Gear review: Ultimate Direction Fastpack 20l
For the past couple of years I’ve been using either the first generation Salomon S-Lab 12 litre or the Ultimate Direction PB for non-multi-day ultras. They feel less cumbersome than traditional packs and the multiple pockets make organising gear easier. And the smaller capacity helps reign in my ‘everything but the kitchen sink’ packing tendencies. So, as a bit of a gear junkie, I was looking forward to the Fastpack becoming available in the UK (Ultimate Direction did a good job of creating online buzz...). In particular I thought it might be good for the T184. In the end it didn’t hit the shops here until October. 24 hours later (thanks to the ULTRAmarathonRunning Store’s speedy dispatch and delivery) I had one sat on my doorstep.
So far I’ve tested it out on two runs. A half-day (carrying waterproof jacket & trousers, fleece, hat & gloves, survival bag, head-torch, water and snacks) and an overnight trip (all of the above plus bivy bag, sleeping bag & mat and more food). I also tried a quick run around the block with a winter weight sleeping bag and mat.
For the half-day outing, the Fastpack felt a bit like driving a blingy 4 by 4 to the corner-shop (thankfully I didn’t encounter any hard-core fell-runners). With a 36 inch chest (thanks to a large rib-cage...) I’m towards the upper-end of the advertised size range for S/M (24-40 inches). However even with the straps tightened almost completely the top of the pack moved around a fair bit. Fiddling around with the level of the chest straps reduced the movement, but didn’t eliminate it completely. It was a bit irritating and I’d worry about chafing over a full day. Fit when part-loaded is likely to be an issue for anyone smaller built than me (which is most female runners, and some men too). This run probably wasn’t a fair test for the pack; it’s not what it’s designed for. But, on the other hand, an OMM 20l sack, for instance, would handle a ‘part-load’ far better.
The Fastpack came into its own on the overnight trip. The seamless back is really comfy, no chafing and it sat evenly across my back, regardless of how I stuffed things into it. This wasn’t a long enough outing to really put comfort levels to the test, but (even without sudocrem...) there was no chafing and the wide shoulder straps spread the weight, avoiding a sore collar bone.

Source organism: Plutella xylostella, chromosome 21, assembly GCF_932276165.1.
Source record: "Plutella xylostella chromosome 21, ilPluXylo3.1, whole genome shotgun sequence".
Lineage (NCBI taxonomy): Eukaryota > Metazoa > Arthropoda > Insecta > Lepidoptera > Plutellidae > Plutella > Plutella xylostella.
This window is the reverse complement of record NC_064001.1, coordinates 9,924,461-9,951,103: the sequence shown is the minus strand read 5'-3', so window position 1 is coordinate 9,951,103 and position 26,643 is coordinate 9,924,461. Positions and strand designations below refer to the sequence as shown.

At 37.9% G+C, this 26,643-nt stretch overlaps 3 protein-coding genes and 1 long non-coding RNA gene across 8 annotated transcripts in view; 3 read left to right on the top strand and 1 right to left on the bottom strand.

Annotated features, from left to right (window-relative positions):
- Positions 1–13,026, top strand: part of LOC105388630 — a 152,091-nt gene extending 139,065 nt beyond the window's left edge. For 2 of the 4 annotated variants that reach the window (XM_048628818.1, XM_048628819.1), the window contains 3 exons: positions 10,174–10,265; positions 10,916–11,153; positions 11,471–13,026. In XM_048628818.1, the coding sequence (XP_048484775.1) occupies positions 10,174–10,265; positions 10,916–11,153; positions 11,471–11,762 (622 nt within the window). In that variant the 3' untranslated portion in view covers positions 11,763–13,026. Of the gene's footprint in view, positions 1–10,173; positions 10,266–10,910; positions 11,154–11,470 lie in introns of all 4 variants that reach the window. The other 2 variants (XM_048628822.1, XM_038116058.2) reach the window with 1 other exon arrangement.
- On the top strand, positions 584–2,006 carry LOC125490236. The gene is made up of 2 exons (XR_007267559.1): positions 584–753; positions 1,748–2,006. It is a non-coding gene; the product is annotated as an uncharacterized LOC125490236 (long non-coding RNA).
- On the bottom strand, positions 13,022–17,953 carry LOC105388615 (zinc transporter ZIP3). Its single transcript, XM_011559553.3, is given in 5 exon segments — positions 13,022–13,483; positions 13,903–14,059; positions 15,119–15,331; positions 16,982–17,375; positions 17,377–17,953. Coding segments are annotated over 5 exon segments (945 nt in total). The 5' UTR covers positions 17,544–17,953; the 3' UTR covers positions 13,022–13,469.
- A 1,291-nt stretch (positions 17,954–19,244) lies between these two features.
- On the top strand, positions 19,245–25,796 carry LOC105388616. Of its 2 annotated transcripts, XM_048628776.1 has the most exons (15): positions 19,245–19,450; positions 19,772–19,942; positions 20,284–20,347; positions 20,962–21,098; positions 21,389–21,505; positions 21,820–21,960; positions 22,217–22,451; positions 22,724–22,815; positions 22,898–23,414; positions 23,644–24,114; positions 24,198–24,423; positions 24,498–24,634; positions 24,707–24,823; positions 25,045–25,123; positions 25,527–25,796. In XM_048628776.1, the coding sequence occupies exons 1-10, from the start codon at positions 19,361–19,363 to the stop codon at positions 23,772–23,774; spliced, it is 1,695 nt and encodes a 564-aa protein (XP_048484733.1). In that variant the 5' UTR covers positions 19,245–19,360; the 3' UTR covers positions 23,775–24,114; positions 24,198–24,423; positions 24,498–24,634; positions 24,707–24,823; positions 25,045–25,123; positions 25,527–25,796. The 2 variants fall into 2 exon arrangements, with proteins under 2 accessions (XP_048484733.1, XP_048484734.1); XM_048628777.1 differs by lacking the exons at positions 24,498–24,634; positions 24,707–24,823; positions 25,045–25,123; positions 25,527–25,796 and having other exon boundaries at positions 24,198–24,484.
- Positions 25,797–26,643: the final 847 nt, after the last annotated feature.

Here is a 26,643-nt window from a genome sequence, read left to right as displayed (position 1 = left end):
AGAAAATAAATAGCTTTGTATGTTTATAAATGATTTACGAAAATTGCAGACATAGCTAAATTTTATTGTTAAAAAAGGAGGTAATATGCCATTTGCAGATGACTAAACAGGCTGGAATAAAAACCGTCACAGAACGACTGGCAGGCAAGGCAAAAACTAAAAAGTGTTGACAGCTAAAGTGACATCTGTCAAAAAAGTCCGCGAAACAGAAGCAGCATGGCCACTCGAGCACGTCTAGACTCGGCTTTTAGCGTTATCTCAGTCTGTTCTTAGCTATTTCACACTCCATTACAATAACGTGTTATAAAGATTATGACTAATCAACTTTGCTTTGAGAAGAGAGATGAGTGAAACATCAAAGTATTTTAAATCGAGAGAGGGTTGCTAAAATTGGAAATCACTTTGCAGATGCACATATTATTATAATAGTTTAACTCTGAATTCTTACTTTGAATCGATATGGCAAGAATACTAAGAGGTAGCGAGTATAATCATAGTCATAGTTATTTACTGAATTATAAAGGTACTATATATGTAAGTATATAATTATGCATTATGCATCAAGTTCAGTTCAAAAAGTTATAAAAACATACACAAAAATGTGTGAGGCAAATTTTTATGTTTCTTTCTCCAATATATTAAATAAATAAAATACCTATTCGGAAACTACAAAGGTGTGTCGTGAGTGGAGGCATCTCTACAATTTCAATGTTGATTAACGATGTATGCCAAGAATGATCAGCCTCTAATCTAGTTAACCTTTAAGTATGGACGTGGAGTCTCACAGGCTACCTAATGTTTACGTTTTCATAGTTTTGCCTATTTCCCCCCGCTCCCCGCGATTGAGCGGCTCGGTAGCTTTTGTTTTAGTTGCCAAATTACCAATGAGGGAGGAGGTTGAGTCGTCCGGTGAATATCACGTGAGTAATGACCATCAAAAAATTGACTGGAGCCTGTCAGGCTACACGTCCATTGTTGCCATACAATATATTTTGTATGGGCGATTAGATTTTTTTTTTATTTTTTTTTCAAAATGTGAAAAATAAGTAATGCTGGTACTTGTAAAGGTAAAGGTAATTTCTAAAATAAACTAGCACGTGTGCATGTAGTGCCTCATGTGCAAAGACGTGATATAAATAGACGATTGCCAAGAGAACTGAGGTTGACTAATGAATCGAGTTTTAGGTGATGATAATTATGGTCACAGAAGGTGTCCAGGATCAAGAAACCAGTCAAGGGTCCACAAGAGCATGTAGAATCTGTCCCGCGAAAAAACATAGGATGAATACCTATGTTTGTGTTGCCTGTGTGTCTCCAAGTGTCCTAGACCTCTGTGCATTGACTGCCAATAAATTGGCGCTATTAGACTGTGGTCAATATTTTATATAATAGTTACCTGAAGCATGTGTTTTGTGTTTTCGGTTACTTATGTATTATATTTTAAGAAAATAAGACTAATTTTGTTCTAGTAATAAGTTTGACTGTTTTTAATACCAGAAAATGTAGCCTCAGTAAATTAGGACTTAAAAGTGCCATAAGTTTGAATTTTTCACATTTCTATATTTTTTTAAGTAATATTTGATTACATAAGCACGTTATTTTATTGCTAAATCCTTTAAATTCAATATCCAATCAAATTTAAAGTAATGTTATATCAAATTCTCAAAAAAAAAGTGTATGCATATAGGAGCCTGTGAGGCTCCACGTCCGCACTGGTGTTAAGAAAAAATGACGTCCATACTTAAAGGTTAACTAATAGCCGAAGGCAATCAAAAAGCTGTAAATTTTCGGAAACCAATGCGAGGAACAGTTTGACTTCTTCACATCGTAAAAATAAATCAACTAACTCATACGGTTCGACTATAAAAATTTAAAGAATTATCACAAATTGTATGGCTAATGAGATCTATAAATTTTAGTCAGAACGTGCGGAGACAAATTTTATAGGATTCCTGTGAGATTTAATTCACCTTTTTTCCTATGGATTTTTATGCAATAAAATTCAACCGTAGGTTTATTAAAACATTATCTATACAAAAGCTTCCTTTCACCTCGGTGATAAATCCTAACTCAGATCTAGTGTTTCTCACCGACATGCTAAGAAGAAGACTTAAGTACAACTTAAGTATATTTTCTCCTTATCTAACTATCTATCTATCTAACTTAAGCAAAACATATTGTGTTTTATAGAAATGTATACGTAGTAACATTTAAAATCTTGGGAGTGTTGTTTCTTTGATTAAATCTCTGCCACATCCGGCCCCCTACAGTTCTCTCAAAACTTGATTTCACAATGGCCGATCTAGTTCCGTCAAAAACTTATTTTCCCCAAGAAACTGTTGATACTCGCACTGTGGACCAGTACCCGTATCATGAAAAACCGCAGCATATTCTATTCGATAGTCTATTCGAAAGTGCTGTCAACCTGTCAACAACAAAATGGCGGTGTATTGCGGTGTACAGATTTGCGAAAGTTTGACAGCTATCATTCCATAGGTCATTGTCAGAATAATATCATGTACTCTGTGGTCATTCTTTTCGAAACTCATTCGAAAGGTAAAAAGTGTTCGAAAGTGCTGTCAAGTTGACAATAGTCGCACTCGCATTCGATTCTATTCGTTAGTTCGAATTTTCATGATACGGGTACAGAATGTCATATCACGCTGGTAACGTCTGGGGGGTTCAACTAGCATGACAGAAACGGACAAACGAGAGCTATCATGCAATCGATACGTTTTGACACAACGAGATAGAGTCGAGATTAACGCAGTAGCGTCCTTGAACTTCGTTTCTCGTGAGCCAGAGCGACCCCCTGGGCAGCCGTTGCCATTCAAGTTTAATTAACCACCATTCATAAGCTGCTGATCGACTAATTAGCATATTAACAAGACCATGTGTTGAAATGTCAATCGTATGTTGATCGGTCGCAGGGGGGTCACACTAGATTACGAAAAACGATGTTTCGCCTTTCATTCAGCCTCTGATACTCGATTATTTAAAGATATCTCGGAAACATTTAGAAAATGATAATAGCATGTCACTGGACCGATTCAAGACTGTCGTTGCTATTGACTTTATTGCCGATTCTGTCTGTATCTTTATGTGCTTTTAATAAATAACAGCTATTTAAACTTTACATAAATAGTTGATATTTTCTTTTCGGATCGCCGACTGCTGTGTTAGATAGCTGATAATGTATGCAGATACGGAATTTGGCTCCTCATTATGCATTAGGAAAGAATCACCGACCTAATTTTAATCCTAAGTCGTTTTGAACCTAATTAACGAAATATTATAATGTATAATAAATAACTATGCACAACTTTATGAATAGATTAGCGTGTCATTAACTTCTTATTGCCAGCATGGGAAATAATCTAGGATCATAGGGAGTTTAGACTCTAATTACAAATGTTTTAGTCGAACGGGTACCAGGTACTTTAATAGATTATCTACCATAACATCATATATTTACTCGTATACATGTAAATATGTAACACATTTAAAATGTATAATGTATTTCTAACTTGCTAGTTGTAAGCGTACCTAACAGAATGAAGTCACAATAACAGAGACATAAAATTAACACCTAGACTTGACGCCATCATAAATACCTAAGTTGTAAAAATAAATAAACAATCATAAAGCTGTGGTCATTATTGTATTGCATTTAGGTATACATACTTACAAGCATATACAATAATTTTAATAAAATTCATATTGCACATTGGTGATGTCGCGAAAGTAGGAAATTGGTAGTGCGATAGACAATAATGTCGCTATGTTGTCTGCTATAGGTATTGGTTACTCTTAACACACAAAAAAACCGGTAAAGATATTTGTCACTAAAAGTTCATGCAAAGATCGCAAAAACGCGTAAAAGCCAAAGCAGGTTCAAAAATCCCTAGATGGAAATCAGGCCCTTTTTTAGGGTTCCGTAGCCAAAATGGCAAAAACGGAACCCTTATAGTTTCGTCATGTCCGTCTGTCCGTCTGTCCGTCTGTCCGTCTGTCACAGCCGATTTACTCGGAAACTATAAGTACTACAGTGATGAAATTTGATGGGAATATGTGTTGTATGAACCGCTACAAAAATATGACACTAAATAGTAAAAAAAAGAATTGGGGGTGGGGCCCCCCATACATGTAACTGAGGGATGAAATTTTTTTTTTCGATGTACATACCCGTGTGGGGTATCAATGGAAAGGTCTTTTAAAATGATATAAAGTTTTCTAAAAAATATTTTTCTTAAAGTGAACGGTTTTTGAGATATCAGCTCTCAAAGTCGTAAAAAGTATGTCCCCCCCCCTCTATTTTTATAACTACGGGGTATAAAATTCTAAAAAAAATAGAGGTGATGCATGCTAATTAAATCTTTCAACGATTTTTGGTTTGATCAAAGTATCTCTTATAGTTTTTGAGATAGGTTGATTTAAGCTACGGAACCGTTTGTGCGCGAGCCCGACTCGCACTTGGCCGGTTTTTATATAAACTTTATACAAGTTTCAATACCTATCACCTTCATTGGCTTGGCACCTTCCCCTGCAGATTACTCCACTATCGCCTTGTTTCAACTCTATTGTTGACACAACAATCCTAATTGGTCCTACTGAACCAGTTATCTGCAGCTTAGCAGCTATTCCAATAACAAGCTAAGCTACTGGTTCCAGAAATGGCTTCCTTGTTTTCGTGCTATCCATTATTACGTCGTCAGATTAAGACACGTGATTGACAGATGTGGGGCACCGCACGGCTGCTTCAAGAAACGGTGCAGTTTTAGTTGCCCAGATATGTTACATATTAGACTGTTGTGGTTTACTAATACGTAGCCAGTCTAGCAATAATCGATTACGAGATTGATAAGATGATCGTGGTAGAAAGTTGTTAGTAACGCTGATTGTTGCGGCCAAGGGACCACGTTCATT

I used the stretch side pockets for two 750ml water bottles. Side pockets are my preferred place for carrying water bottles (it’s even where I put them in my S-Lab). These ones are secure and easy to access, and would even hold bigger bottles. My waterproofs went in the stretch back pocket. Good for keeping them separate from other gear, and far more secure then stuffing them in a rear bungy. Car keys went in the small zip pocket on the front straps and snacks into the larger pockets. For any trip which needs 20l total capacity, I’ll usually have a fair amount of stuff (mobile phone, sunglasses, head-torch,...) which I want close to hand. Usually it goes in either a front pack or the lid pocket, but with the Fastpack it had to go in the main compartment with everything else. The larger front pockets were big enough to hold some of this stuff, but in the absence of zips I didn’t trust them.
Thanks to the roll down top, it is possible to get a lot more than 20l of kit in (possibly closer to 30). I’ve managed to fit Winter weekend camping gear in, including a heavier weight sleeping bag and mat. However then it was very top heavy and it felt like I was at risk of toppling over backwards.
In summary: a good piece of kit for multi-day trips outside Winter, but not as adaptable as other similar size packs. It has some really nice features (the large stretch back pocket is great for storing waterproofs) but the lack of secure small pockets is annoying. Fit when part-loaded may be an issue if you’re slim built. It’s worth considering if you like (and can afford...) to have kit for all occasions. But an OMM 20 or 25l sack, or similar, with a front pack will do the same job cheaper, and is more adaptable.